Fastly breaks the internet with a bad software update taking down thousands of ecommerce, media, and government websites and services

Various websites, apps, and services around the world were down suddenly on Tuesday morning because of a failed software update at Fastly, a content delivery network per CNN.

While Fastly was down for 50 minutes, the ripple effects of the outage lingered for several hours worldwide.

  • The outage was felt on a global scale: Various websites and blogs including CNN, The New York Times, Bloomberg, and Reddit were affected. Service oriented websites like Amazon, Twitter, PayPal, Spotify, Twitch, and the BBC were also affected.
  • Government services also took a hit: Several British government websites suffered downtime from the outage, per The Guardian. Taxpayers were unable to file their taxes online, and some users were unable to book COVID-19 tests. Even visitors to the White House website were greeted by “Error 503 service unavailable,” as a result of the outage.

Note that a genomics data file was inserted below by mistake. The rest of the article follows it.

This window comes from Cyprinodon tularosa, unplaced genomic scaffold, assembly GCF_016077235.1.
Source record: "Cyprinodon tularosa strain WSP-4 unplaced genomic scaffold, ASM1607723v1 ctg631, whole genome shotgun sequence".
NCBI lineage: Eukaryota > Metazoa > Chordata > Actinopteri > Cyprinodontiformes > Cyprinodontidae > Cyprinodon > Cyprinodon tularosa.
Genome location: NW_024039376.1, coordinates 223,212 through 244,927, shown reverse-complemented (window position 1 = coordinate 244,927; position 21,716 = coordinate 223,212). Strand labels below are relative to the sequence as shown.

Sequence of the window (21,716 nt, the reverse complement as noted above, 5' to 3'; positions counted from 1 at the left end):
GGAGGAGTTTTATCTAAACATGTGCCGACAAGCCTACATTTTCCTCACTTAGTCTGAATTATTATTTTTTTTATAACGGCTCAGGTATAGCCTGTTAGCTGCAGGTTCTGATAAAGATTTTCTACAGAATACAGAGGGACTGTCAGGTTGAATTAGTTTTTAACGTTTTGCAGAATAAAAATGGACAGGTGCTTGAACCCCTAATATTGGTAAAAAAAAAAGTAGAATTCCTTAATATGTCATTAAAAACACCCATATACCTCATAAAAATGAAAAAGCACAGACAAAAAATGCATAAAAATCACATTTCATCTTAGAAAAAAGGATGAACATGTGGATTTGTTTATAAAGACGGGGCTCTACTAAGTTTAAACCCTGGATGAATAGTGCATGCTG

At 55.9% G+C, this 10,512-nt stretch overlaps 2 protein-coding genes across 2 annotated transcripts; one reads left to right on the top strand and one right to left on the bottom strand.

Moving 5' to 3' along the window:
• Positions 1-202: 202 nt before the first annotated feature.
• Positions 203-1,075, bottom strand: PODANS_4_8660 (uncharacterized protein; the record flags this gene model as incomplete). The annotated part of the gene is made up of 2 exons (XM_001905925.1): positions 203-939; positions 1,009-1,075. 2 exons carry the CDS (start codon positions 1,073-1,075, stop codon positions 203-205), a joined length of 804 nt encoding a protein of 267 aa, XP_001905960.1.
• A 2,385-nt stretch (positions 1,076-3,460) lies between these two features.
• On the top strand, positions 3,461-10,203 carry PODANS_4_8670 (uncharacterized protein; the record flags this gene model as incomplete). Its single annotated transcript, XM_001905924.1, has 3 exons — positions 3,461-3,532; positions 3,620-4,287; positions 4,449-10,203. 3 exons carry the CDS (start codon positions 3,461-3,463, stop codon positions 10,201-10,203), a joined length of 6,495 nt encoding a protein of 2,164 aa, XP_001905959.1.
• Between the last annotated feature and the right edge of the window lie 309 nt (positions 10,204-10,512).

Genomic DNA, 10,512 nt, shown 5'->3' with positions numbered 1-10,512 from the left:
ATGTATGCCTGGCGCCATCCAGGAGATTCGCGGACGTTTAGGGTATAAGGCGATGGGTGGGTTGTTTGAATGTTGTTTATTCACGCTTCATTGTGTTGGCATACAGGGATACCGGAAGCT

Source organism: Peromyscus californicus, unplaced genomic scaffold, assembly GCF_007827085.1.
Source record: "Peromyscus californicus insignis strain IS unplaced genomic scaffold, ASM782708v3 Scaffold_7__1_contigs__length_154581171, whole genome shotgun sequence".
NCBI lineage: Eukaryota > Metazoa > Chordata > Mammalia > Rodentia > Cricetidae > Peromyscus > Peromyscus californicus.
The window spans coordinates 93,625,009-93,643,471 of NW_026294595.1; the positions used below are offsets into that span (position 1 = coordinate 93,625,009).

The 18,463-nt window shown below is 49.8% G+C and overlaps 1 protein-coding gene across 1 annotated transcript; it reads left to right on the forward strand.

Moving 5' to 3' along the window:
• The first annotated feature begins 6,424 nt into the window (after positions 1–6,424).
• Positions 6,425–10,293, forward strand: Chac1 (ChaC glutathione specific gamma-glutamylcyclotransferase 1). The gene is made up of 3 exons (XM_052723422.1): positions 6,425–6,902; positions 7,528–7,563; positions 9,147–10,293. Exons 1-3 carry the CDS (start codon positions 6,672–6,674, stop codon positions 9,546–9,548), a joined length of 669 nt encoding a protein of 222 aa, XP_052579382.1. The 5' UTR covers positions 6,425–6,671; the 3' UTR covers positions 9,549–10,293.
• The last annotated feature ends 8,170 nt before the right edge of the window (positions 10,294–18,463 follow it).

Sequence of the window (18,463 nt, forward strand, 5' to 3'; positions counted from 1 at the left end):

Network outages have a true and growing cost. A January 2020 study from Opengear revealed that nearly one-third (31%) of their 500 senior IT decision-makers lost more than $1 million in the past 12 months due to network outages. Further, 23% of respondents reported a 25% or greater increase in network outages in the past five years. Internet outages of this magnitude are expected to continue with more users working from home and consuming more bandwidth. The proliferation of streaming services, online gaming platforms, IoT devices, and online services are also taking their toll on an internet infrastructure that simply can’t scale fast enough.

Like the Cloudflare outage last year and Google’s outage in December, Fastly’s failure exposes the weakness in internet infrastructure. Many websites and online services rely on content delivery networks to speed up page loading and deliver consistent streaming audio and video speeds. Outages are a reminder that most of the internet relies on just a handful of service providers, so when they fail, they can affect thousands of websites across multiple countries. Diversifying bandwidth providers and increasing network resilience could help businesses recover from outages faster.